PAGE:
Jump directly to the content
Nov 19, 2013
Research

New Research: Discipleship in Canada

Transformational Discipleship Assessment reveals Bible engagement shortcomings in Canada. |
New Research: Discipleship in Canada
Paul Bica / flickr

LifeWay Research has recently released research about Bible engagement in all of North America, with part of that research particularly focusing on Canada. Below is an excerpt from the full article over at the LifeWay news site, including some of my thoughts on the findings regarding laypersons in Canadian churches.

We are releasing these studies through The Pentecostal Assemblies of Canada, the Atlantic Baptists (to be released), and any other denominations or publications that might have an interest in running the reports. (You can get on that list as well if you tweet at Jon Wilke.)

Here is information on the releases:

Two-thirds (66 percent) of churchgoers surveyed agree with the statement, "I desire to please and honour Jesus in all I do."

However, when asked how often they read the Bible outside of church, a third (34 percent) say rarely or never. Only 11 percent read the Bible daily. Just over a quarter (27 percent) read it at least a few times a week or once a month.

Only 3 percent say they do in-depth Bible study on a daily basis. More than half (53 percent) rarely or never study the Bible.

Most didn't seem to feel bad about skipping the Bible reading.

Sixty-two percent disagree with the statement, "If I go several days without reading the Bible, I find myself unfulfilled."

This was particularly concerning to me. You simply won't grow if you don't know God and spend time in God's Word. Bible engagement has an impact in just about every area of spiritual growth. The state of discipleship among Canadian laypeople is challenging if 53 percent of their lay people rarely or never study the Bible.

Keep in mind this is all churchgoers, not just evangelicals or self-identified "born again" believers. (Though we have that data as well, and it is somewhat better.)

The survey also found that when six other activities are present individuals have higher levels of Bible engagement:

  • Confess wrongdoings to God and ask forgiveness. Believe in Jesus Christ as the only way to heaven.
  • Make a decision to obey or follow God, knowing that it might be costly.
  • Pray for people they know are not professing Christians.
  • Read a book about increasing their spiritual growth. Have a one-on-one mentoring relationship with a spiritually mature Christian.

When we studied the research, we found that there was a strong correlation between engaging the Bible and living accordance to the scriptures, which may be of no surprise to some, but was a significant finding nonetheless. Our findings showed that while 66 percent of self-identified Canadian Christians wanted to honor Jesus in all they do, only 38 percent read their Bible occasionally or daily. I wonder how the 28 percent who never read their Bible but want to honor Jesus actually know how to do so.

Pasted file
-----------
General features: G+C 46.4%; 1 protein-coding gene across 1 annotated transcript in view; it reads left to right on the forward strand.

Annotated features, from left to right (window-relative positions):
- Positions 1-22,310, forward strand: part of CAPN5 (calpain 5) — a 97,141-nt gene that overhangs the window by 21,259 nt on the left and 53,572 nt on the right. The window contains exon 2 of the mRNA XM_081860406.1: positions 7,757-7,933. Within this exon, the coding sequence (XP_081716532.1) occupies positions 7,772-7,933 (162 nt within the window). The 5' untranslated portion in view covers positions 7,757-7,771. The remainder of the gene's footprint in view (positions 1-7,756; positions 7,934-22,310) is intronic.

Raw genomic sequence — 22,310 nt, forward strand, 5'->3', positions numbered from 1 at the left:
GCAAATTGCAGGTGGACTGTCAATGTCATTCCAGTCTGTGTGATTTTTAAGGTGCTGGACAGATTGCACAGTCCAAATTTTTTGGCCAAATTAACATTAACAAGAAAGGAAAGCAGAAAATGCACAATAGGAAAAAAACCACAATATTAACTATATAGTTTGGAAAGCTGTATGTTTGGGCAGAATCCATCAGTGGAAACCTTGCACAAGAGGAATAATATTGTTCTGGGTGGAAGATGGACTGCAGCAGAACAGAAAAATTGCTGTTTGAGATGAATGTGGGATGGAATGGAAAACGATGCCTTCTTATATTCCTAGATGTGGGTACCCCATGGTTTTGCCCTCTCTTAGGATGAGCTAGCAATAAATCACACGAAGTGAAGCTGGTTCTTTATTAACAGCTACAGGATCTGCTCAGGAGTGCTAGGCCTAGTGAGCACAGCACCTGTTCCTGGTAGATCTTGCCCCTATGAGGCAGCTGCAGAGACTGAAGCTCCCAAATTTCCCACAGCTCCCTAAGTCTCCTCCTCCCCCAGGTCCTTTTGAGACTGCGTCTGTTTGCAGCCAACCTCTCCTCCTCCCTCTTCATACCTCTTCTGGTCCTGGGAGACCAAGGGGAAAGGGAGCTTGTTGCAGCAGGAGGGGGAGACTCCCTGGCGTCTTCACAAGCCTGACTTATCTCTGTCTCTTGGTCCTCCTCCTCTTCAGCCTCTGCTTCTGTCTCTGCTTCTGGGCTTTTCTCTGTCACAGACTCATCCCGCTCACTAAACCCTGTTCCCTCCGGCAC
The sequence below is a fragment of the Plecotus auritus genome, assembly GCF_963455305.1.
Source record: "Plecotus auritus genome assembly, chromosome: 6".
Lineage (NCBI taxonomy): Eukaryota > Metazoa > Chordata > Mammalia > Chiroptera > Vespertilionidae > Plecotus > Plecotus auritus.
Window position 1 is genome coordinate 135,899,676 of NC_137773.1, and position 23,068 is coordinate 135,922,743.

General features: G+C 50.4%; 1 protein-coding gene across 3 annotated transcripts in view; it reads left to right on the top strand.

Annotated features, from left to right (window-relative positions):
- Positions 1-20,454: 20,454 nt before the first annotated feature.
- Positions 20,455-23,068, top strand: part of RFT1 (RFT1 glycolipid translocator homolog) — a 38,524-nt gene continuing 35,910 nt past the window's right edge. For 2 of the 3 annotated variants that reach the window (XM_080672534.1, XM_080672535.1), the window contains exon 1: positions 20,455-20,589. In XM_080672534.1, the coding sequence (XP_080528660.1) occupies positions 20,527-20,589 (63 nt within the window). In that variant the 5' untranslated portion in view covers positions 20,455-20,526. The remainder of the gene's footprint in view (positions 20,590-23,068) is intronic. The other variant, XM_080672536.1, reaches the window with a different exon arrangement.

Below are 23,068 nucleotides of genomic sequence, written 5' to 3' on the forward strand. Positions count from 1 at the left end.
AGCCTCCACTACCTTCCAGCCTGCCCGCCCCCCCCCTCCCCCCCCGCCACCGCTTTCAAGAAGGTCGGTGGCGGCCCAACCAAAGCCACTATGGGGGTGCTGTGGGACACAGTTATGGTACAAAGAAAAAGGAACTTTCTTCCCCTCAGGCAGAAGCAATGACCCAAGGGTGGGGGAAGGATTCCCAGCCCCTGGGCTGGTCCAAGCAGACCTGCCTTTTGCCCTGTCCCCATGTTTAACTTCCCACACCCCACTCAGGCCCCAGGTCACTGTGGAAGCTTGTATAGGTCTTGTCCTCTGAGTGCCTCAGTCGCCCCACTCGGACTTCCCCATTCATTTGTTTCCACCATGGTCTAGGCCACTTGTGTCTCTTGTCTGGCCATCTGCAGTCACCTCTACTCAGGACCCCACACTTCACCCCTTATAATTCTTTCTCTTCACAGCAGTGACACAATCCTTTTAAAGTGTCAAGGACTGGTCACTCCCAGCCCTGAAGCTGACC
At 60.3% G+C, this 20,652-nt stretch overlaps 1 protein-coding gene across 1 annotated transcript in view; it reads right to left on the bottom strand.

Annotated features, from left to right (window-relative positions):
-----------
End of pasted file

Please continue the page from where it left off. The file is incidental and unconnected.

LifeWay Research used the study's data to develop a questionnaire for believers, called the Transformational Discipleship Assessment (TDA). This online evaluation delivers both individual and group reports on spiritual maturity using the eight attributes of biblical discipleship. The TDA also gives practical suggestions for spiritual development.

For more information, visit LifeWayResearch.com. The TDA is available at TDA.LifeWay.com.

You can also read the U.S. version of this same data report at this link.

Related Topics:Bible; Canada; Discipleship
Posted:November 19, 2013 at 10:00 am

Comments

To add a comment you need to be a registered user or Christianity Today subscriber.
or
Subscribe
or

More From This Blog

20 Truths from The Stories We Tell by Mike Cosper

20 Truths from The Stories We Tell by Mike Cosper

Mike Cosper on the way story plays in to who God is and what Jesus has done.
Morning Roundup 9/2/14

Morning Roundup 9/2/14

Different Thoughts on Race; Faith and Politics; History in Maps
Sunday is for Series: Contextualize This! The Gospel in a Worldly Context

Sunday is for Series: Contextualize This! The Gospel in a Worldly Context

Effective contextualization is important.

Follow Ed Stetzer

Exchange Logo

HOPE International ministry executive and authors Peter Greer and Chris Horst discuss how organizations drift from their original mission in this episode of The Exchange.

Peter Greer is the President and CEO of HOPE International, a Christian faith-based, nonprofit focused on alleviating physical and spiritual poverty through microenterprise development. Chris Horst is the organization's development director. Together they wrote Mission Drift: The Unspoken Crisis Facing Leaders, Charities, and Churches.

Cast: Ed Stetzer

Tags: Peter Greer, Chris Horst, Mission Drift, Christianity, Leadership and Aid Agency

Read ED Stetzer's Books

See All

Follow Christianity Today

Christianity Today
New Research: Discipleship in Canada